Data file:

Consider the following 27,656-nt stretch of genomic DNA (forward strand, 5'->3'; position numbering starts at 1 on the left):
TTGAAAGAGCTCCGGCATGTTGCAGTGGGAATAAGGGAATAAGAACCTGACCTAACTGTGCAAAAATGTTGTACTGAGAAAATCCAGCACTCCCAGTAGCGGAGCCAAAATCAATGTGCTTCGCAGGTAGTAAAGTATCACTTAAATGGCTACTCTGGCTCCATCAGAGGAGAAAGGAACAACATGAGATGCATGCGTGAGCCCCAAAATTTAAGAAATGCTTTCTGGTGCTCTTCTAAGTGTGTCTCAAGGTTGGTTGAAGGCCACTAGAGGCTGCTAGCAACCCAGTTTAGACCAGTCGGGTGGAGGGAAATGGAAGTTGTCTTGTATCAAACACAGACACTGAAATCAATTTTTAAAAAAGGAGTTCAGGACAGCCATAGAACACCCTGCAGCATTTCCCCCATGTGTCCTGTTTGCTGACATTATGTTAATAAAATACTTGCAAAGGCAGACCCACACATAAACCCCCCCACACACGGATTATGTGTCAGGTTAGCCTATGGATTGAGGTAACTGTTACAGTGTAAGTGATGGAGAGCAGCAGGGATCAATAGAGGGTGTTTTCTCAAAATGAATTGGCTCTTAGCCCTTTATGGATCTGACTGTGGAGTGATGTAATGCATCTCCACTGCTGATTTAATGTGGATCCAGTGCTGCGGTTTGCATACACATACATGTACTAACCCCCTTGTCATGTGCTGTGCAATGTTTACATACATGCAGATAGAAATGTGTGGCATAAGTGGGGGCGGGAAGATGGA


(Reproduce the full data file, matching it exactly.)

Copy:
Consider the following 27,656-nt stretch of genomic DNA (forward strand, 5'->3'; position numbering starts at 1 on the left):
TTGAAAGAGCTCCGGCATGTTGCAGTGGGAATAAGGGAATAAGAACCTGACCTAACTGTGCAAAAATGTTGTACTGAGAAAATCCAGCACTCCCAGTAGCGGAGCCAAAATCAATGTGCTTCGCAGGTAGTAAAGTATCACTTAAATGGCTACTCTGGCTCCATCAGAGGAGAAAGGAACAACATGAGATGCATGCGTGAGCCCCAAAATTTAAGAAATGCTTTCTGGTGCTCTTCTAAGTGTGTCTCAAGGTTGGTTGAAGGCCACTAGAGGCTGCTAGCAACCCAGTTTAGACCAGTCGGGTGGAGGGAAATGGAAGTTGTCTTGTATCAAACACAGACACTGAAATCAATTTTTAAAAAAGGAGTTCAGGACAGCCATAGAACACCCTGCAGCATTTCCCCCATGTGTCCTGTTTGCTGACATTATGTTAATAAAATACTTGCAAAGGCAGACCCACACATAAACCCCCCCACACACGGATTATGTGTCAGGTTAGCCTATGGATTGAGGTAACTGTTACAGTGTAAGTGATGGAGAGCAGCAGGGATCAATAGAGGGTGTTTTCTCAAAATGAATTGGCTCTTAGCCCTTTATGGATCTGACTGTGGAGTGATGTAATGCATCTCCACTGCTGATTTAATGTGGATCCAGTGCTGCGGTTTGCATACACATACATGTACTAACCCCCTTGTCATGTGCTGTGCAATGTTTACATACATGCAGATAGAAATGTGTGGCATAAGTGGGGGCGGGAAGATGGA